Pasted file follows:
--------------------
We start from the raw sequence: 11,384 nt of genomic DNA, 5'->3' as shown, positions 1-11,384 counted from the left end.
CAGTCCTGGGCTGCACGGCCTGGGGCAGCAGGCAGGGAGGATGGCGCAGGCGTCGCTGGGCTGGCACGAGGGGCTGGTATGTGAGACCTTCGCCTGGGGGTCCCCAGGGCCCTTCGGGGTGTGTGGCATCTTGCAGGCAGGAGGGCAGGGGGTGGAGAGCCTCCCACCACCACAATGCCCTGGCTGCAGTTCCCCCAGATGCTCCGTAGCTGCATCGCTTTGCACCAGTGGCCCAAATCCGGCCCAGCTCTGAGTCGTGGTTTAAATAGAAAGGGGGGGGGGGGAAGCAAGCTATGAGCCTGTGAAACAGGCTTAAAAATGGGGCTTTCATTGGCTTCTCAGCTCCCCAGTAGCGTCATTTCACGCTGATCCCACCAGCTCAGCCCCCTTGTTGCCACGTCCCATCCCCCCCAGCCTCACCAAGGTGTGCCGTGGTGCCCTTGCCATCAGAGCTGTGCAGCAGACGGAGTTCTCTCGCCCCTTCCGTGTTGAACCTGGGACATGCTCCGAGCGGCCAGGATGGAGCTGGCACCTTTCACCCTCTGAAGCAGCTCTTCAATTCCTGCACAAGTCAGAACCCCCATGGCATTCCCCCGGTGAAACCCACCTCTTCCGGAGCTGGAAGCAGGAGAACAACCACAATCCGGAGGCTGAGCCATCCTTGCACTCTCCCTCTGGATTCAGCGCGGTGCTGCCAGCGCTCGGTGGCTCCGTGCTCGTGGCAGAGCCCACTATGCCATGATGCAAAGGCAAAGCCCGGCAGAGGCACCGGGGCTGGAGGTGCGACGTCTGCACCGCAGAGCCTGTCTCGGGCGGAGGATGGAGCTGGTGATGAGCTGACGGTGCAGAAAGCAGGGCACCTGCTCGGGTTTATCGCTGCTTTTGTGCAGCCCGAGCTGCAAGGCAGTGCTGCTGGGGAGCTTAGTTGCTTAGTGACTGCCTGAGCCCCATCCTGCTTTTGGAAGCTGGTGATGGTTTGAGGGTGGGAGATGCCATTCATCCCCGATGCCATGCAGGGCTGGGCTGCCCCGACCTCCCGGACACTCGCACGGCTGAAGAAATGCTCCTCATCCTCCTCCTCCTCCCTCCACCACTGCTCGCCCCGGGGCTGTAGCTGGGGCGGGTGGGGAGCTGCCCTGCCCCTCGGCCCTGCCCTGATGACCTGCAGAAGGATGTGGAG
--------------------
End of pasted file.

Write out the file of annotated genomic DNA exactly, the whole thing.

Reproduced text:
We start from the raw sequence: 11,384 nt of genomic DNA, 5'->3' as shown, positions 1-11,384 counted from the left end.
CAGTCCTGGGCTGCACGGCCTGGGGCAGCAGGCAGGGAGGATGGCGCAGGCGTCGCTGGGCTGGCACGAGGGGCTGGTATGTGAGACCTTCGCCTGGGGGTCCCCAGGGCCCTTCGGGGTGTGTGGCATCTTGCAGGCAGGAGGGCAGGGGGTGGAGAGCCTCCCACCACCACAATGCCCTGGCTGCAGTTCCCCCAGATGCTCCGTAGCTGCATCGCTTTGCACCAGTGGCCCAAATCCGGCCCAGCTCTGAGTCGTGGTTTAAATAGAAAGGGGGGGGGGGGAAGCAAGCTATGAGCCTGTGAAACAGGCTTAAAAATGGGGCTTTCATTGGCTTCTCAGCTCCCCAGTAGCGTCATTTCACGCTGATCCCACCAGCTCAGCCCCCTTGTTGCCACGTCCCATCCCCCCCAGCCTCACCAAGGTGTGCCGTGGTGCCCTTGCCATCAGAGCTGTGCAGCAGACGGAGTTCTCTCGCCCCTTCCGTGTTGAACCTGGGACATGCTCCGAGCGGCCAGGATGGAGCTGGCACCTTTCACCCTCTGAAGCAGCTCTTCAATTCCTGCACAAGTCAGAACCCCCATGGCATTCCCCCGGTGAAACCCACCTCTTCCGGAGCTGGAAGCAGGAGAACAACCACAATCCGGAGGCTGAGCCATCCTTGCACTCTCCCTCTGGATTCAGCGCGGTGCTGCCAGCGCTCGGTGGCTCCGTGCTCGTGGCAGAGCCCACTATGCCATGATGCAAAGGCAAAGCCCGGCAGAGGCACCGGGGCTGGAGGTGCGACGTCTGCACCGCAGAGCCTGTCTCGGGCGGAGGATGGAGCTGGTGATGAGCTGACGGTGCAGAAAGCAGGGCACCTGCTCGGGTTTATCGCTGCTTTTGTGCAGCCCGAGCTGCAAGGCAGTGCTGCTGGGGAGCTTAGTTGCTTAGTGACTGCCTGAGCCCCATCCTGCTTTTGGAAGCTGGTGATGGTTTGAGGGTGGGAGATGCCATTCATCCCCGATGCCATGCAGGGCTGGGCTGCCCCGACCTCCCGGACACTCGCACGGCTGAAGAAATGCTCCTCATCCTCCTCCTCCTCCCTCCACCACTGCTCGCCCCGGGGCTGTAGCTGGGGCGGGTGGGGAGCTGCCCTGCCCCTCGGCCCTGCCCTGATGACCTGCAGAAGGATGTGGAG